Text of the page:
april 2005 ISSUE

Alan Martin

student column

EWB Seeks to Make History


Nelson Mandela said: “Like slavery and apartheid, poverty is not natural. It is man-made and it can be overcome and eradicated by the actions of human beings.” Through their international projects, engineering students at the University of Calgary are helping human beings do the right thing by overcoming poverty and making the world a better place.

U of C's Engineers Without Borders joined chapters across Canada in celebrating EWB Day on March 3, vowing to help Make Poverty History. For a donation, people could remove a piece from a giant puzzle set up on the floor of the MacEwan Student Centre.


The Puzzle of Poverty
The U of C used this puzzle to raise funds.

Donations collected go towards EWB's international projects.

EWB estimates that 1.2 billion people live in extreme poverty right now. More than 800 million people will go to bed hungry tonight, and 50,000 will die from poverty-related causes tomorrow.

Computers Abroad

One of EWB Calgary's international projects is Scala, which stands for Securing Computer Access Locally and Abroad. The project goal is to promote human development in the Philippines through access to information.

EWB Calgary has set a goal of $15,000 and 75 donated computers for Scala. Already, the computers total 45, and the first shipment has already left.

Amy Montgomery, a mechanical engineering student, will head to the Philippines for a four-month summer placement as the

U of C's overseas volunteer.

A Shot in the Farm

EWB Calgary is also involved in the Zambia Small Farmer Support Project. With local partner International Development Enterprises, the project provides small farmers in Zambia with the tools and skills to improve their agricultural productivity and help them gain access to income-enhancing products.

Improving the lot of small-scale farmers in Zambia will also improve the lives of others there — food shortages are a major problem.

David Damberger, E.I.T., a mechanical engineering alumnus, will be in Zambia working on this project for the next 12 months or more. Tara Collins, a student in development studies, will arrive in May for a short-term placement.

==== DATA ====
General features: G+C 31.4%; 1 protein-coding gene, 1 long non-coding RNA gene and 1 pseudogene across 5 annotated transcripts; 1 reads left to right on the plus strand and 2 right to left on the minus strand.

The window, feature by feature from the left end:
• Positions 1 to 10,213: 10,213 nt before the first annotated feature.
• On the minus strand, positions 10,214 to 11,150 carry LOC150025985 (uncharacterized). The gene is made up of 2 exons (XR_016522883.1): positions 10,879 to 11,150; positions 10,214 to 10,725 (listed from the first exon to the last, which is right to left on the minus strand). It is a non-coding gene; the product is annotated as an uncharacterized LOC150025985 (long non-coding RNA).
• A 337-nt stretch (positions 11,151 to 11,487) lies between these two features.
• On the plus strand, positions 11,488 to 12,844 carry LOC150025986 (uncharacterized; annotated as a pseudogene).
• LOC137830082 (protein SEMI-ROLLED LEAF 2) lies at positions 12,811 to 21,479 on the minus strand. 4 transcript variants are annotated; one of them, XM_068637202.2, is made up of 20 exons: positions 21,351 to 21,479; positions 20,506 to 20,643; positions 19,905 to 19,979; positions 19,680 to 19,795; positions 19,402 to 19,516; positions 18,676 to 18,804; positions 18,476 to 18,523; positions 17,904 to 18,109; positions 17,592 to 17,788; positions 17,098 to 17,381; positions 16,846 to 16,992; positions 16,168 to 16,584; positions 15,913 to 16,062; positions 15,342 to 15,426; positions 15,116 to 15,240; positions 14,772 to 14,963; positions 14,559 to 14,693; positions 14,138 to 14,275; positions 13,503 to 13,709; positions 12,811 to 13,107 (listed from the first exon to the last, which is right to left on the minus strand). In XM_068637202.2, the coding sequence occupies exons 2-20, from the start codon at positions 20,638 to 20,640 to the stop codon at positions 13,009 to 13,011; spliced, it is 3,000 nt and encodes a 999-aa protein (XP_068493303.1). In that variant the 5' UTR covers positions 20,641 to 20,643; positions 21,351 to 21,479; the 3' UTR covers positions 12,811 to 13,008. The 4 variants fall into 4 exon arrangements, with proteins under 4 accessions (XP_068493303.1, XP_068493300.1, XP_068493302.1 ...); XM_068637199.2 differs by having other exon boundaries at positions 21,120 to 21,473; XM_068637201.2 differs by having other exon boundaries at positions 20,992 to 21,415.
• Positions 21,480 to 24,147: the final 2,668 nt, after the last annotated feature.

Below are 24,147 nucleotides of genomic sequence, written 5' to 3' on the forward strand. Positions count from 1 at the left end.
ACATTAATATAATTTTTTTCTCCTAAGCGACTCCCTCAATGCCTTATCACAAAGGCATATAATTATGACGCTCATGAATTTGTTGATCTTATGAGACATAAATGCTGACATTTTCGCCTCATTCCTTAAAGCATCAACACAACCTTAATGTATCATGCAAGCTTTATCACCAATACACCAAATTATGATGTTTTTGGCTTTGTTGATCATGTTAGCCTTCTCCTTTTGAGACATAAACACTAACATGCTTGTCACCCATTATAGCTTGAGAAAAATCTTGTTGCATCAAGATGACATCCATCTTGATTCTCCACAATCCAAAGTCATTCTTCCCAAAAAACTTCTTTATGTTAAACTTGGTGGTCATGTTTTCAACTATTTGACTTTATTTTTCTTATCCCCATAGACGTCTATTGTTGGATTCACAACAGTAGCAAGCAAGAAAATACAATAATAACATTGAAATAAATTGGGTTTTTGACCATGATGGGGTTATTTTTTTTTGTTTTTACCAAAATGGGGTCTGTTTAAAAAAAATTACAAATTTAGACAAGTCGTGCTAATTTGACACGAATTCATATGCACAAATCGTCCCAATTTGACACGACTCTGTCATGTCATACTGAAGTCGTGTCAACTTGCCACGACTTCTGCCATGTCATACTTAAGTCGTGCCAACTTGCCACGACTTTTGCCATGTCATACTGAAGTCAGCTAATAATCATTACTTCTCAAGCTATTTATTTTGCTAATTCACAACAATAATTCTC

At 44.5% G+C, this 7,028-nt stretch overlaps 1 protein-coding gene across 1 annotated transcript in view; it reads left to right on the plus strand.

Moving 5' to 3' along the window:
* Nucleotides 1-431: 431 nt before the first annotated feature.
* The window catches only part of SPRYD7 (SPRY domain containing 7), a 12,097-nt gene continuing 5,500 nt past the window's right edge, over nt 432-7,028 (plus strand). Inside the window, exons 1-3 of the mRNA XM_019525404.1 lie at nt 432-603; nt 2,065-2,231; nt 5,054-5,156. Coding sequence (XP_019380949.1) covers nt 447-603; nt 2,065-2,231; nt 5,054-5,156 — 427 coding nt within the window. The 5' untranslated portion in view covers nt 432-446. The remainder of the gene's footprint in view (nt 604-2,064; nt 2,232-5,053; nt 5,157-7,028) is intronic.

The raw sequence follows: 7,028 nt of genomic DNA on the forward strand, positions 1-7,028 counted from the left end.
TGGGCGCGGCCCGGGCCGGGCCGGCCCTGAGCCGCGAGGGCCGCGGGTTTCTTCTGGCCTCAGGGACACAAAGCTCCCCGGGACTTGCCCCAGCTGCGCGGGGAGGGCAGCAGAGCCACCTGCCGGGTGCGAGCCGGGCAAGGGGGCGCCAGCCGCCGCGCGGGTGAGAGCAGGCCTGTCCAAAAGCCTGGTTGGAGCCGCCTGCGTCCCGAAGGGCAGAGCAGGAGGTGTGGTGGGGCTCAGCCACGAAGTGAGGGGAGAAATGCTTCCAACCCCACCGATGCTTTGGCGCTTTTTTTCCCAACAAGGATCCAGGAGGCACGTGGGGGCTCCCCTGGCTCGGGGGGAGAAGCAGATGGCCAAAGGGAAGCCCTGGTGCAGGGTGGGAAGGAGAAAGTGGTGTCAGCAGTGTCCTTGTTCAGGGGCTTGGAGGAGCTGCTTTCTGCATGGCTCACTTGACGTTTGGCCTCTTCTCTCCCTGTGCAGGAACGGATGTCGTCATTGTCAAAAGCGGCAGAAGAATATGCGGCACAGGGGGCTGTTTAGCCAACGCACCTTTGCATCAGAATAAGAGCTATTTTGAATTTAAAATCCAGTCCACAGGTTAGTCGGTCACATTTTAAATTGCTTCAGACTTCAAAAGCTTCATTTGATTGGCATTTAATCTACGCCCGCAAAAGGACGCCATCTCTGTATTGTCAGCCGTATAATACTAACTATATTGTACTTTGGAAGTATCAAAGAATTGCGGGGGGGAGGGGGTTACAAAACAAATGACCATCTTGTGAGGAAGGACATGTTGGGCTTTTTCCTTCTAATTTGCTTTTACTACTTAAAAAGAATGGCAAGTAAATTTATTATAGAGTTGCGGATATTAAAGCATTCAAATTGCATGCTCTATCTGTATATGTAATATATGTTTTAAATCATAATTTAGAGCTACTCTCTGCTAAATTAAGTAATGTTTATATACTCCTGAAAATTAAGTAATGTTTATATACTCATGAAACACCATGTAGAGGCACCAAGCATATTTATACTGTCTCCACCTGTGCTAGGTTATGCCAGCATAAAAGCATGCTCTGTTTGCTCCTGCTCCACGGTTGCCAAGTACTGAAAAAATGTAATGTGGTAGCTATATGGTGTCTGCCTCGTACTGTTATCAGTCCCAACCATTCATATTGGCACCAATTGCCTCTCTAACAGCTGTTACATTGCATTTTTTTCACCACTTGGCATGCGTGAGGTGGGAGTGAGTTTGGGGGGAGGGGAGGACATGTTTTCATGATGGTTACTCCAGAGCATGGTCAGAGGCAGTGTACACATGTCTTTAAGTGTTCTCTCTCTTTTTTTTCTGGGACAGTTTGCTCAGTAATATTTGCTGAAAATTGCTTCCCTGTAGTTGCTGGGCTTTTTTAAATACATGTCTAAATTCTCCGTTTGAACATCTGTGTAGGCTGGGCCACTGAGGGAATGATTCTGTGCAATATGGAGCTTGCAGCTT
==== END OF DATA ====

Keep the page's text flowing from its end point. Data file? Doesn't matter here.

Both are volunteers, receiving only a small daily stipend for living expenses. Project budget is just $19,000, and that covers David and Tara.

One major area that the Zambia project is focused on is providing micro-irrigation and safe drinking water. Providing a good source of water is a key part of helping farmers improve their crops.

Another focus is ensuring that farmers can get their crops to market. Low population density and poor infrastructure add to the distribution difficulties farmers face.

Young But Vigorous

Engineers Without Borders is a fairly new organization, but it is Canada's fastest growing development organization. EWB Canada was formed in 2000, and the University of Calgary chapter was founded in 2001.

There are currently 22 EWB chapters in Canada. The University of Calgary chapter has been growing steadily, and was one of two named EWB Chapter of the Year at the annual EWB conference in Vancouver.

The Calgary chapter received this honour based partly on its work with overseas projects, including the two mentioned in this article.

CEC Update

The U of C had a great showing at the Canadian Engineering Competition, March 3-6. Each of our four teams earned a cash prize.

Allison Hagerman won the Social Awareness Award. This award goes to someone who increases awareness of a social problem or recognizes humanitarian aspects in the implementation of a design solution.

In Team Design, the team of Micheal Akre, David Castalino, Lionel Li and Brendan McDougall took second. In Senior Team Design, the team of Jordan Abbott, Darcy Funk, Daryl Van Boom and Joshua van Lindenberg also placed second.

Joseph Chang won second place in the Editorial Communications competition.

Congratulations to all the teams!

Author Credits

University of Calgary
Student Contributor (Engineering)